And yet, here we are as a society, wielding our hammers in the air, with fists full of nails, boarding up the windows of homes engulfed in flames, with survivors attempting to flee from the fires that have burned them for far too long. Not because they deserve it, but because we aren’t equipped to help them once they save themselves. We aren’t ready to tend to their wounds and hear the horror that they have lived through, because it may ignite our own smoldered ashes that we built our foundations upon. So rather than help, and risk then feeling helpless, we abandon and we blame it on their not jumping out of the window as soon as the smoke alarms went off.
This is unacceptable, it is inexcusable, and it is reprehensible. We have no idea what anyone else is currently going through, what they have lived through, and the reasons why they dealt with it in the way that they did. But when we do have the sacred honor of being invited into someone’s trauma, and to be shown their scars and told the stories of how they found their path to healing, it is in no way shape or form any of your business to judge that person's choices. Because God knows, you would want and deserve that same human decency in return.
The season of life that we are all witnessing, is turbulent and it is intense. I have to imagine this energy was present around the time that civil rights were ‘instituted’, and when women were given the right to vote, and schools were desegregated, and the list goes on and on. We are riding the winds of change, and they can stir up some shit, and that is exactly what they are supposed to do. Things are being broken down, so that they can be built back up, using a blueprint that everyone can agree on. It is painful, and contentious, and full of emotions, but it is also beautiful and enriching, and exposing the rotting limbs of an otherwise healthy tree, that are long overdue to be trimmed in order to save the whole. I am in no position to tell anyone where they should stand on political or personal issues because truth be told it’s none of my damn business, but what I do feel like I have the right to request, is critical thought and empathy. This isn’t easy and it takes time, which are two things that our current society of ‘easy and immediate’, does not celebrate, but returning these two things to your everyday life, could quite literally save someone else’s. Taking the time conceptualize, analyze, and evaluate the information you are absorbing, so that you can come to a conclusion that is actually rooted in your own beliefs and values and not that of others who are trying to get a reaction out of you, will quite literally change the way you see and interact with the world. From my own experience, the hardest part of this way of being is having to sit in the discomfort of knowing that you didn’t live this way for so long, and because of that you have likely done some damage to others along the way. That, however, is how you get to really offer empathy. Because when you are willing to sit with your own pain and discomfort and offer yourself the grace that you deserve, you can freely offer that to those you come in contact with. May we all be so lucky to experience a world full of grace and love. God knows my baby earth-side deserves such a beautiful world.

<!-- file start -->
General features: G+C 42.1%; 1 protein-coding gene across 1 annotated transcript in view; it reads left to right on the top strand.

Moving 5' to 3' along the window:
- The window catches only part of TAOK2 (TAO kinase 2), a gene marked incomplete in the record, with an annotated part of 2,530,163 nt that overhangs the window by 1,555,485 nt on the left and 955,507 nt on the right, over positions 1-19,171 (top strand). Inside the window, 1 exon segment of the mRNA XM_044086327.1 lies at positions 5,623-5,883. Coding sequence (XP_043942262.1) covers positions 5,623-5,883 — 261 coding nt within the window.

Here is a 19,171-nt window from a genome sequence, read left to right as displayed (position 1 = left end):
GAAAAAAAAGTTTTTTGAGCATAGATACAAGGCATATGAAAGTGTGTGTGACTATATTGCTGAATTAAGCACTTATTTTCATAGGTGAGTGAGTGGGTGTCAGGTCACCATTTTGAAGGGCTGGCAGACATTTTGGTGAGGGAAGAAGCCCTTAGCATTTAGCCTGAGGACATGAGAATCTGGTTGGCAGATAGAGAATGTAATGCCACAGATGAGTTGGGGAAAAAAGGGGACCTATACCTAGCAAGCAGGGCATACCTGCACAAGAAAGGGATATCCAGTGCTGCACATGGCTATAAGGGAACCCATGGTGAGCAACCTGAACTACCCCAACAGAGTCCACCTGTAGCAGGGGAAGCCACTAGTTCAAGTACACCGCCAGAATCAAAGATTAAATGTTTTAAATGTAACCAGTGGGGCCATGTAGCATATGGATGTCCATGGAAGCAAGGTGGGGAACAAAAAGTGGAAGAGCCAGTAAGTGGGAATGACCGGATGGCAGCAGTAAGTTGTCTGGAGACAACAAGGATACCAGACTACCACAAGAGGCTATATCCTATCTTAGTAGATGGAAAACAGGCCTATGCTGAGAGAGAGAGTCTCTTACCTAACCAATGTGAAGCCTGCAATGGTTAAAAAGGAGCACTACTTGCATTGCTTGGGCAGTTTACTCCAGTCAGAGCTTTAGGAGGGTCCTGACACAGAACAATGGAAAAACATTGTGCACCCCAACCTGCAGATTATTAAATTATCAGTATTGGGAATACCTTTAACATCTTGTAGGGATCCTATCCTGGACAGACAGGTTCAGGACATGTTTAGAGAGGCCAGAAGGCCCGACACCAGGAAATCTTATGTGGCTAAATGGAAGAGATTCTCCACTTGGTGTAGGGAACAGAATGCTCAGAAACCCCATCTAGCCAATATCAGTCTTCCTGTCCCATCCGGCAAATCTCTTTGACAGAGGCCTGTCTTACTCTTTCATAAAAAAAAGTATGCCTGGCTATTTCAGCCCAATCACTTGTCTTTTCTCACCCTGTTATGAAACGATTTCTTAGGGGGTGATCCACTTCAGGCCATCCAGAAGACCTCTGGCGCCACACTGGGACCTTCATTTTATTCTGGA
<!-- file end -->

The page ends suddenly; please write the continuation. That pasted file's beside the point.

I hope this essay finds you well. But if you are in pain, I hope you know that you are worthy of the beauty that is waiting to unfold for you. You are seen, you are heard, you are believed, and you are loved. All of my love, always. <3